So APR surgery was planned for her. In this major surgery the rectum along with back passage is removed and the patient is given a permanent stoma called end colostomy. Ruchi underwent surgery to remove the tumour and got a permanent colostomy, where the end of her colon was brought out through a hole created in the abdomen wall on left lower abdomen. This allows wastes (faecal matter) out of the body, which is collected in a colostomy bag, that has to be emptied regularly.
Life with a permanent stoma for rectal cancer surgery
Ruchi says that the colostomy bag was a big mental block for her. She had been counselled about her permanent colostomy by a stoma therapist in my team, but Ruchi was still apprehensive. However the stoma therapist had multiple meetings with her and her husband and slowly she adjusted to life with a stoma. Her main focus remained about the cancer being completely eliminated and thus a favourable biopsy report after her surgery elevated her mood.
“At that point, I started thinking about a future and that helped me. I was so focussed on my cancer that my communication with my husband were always about my cancer, treatment and outcomes. One month after the surgery, when I was told that the cancer at that stage had been eliminated from the body, I felt so relieved. My liver looked good and thus no further treatment was required.” Ruchi was now learning to live with her stoma and changed life style. We encouraged her to start thinking about normal chores and getting involved in managing her house. We also started her on daily exercises, walks and trips to the park.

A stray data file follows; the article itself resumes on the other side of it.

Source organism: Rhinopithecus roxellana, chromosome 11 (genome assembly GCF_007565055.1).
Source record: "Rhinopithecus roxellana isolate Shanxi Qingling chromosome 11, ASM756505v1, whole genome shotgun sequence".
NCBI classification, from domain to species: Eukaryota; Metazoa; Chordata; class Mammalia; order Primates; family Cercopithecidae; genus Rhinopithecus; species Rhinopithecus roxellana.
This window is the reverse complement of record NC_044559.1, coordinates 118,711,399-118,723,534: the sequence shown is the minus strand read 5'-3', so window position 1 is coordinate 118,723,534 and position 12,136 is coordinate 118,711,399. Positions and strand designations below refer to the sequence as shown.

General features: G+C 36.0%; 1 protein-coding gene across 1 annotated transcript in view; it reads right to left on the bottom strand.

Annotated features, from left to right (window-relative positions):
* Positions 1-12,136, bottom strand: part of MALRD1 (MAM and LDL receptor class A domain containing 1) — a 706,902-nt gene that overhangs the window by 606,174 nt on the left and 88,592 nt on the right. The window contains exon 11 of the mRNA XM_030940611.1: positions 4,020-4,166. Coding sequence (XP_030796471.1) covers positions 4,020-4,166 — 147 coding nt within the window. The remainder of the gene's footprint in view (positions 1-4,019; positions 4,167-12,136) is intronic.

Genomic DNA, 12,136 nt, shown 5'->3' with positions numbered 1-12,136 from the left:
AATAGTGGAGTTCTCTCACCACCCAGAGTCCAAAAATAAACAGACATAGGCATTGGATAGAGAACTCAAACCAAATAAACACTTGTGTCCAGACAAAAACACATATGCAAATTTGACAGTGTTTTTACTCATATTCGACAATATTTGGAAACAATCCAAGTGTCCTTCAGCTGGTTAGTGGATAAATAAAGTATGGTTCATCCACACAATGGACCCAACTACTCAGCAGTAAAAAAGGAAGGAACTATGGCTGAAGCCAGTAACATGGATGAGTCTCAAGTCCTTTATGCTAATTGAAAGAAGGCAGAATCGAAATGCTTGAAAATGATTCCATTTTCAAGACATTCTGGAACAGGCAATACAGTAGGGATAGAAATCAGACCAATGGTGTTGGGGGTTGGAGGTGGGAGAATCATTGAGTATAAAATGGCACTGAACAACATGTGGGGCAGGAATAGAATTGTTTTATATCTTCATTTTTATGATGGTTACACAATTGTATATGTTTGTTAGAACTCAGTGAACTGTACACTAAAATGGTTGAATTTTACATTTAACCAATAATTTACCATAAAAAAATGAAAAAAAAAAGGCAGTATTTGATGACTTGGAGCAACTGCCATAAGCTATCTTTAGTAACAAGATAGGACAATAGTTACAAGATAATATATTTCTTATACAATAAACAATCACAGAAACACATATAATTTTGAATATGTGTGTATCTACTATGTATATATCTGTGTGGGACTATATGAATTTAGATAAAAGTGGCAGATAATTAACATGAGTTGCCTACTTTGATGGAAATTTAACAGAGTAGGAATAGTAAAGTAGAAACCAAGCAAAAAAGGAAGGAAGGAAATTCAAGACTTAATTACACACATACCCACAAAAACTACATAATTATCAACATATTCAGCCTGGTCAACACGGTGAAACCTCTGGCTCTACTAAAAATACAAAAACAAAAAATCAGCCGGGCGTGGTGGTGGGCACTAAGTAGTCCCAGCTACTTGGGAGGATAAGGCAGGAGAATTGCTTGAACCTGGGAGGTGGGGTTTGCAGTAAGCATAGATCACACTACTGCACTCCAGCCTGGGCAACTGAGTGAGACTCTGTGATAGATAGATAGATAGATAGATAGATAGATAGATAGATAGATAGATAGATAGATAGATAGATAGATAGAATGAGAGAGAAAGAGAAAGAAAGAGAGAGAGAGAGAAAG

Ruchi was also counselled about her relationship and sex life. She was encouraged to roll back into the relationship at her pace. Her partner was also counselled about living with a person with a stoma. Having an understanding partner is very important; Ruchi was very lucky on that front.
Surveillance for Rectal Cancer
We made a 7 year surveillance plan for her so that we remain on the lookout for the cancer coming back. A three monthly visit to the clinic and yearly plan for scans and colonoscopy was planned.
No bag after rectal cancer surgery
8 weeks after surgery, the stoma therapist started teaching her about stoma irrigation, which allowed Ruchi to be without a bag throughout the day. That was another turning point in Ruchi’s life. “Being without a bag the entire day was a very positive event in my life. I started going out to the market and that helped me feel better. As my strength came back, my negative thoughts stated disappearing. My surgical team started encouraging me to buy new clothes as I had lost weight and my old clothes had become very baggy. My nurses encouraged me to go for a session with my saloon and I had a new hair style. I started feeling very chic in my new wardrobe and that is where I started becoming confident of my body. Life felt so good”
Three years later after treatment for stage 4 rectal cancer
Ruchi tests stayed negative for cancer. She started working from home. She was blessed with a lovely baby girl, who is now 6 months old. Life is back to normal for Ruchi. “I was a fighter and at times highly strung, but these days I prioritize what’s a big deal and what isn’t. My baby and husband are a handful and I am very happy and positive. I take life one day at a time and enjoy every moment of it”. We tell her we are happy too ….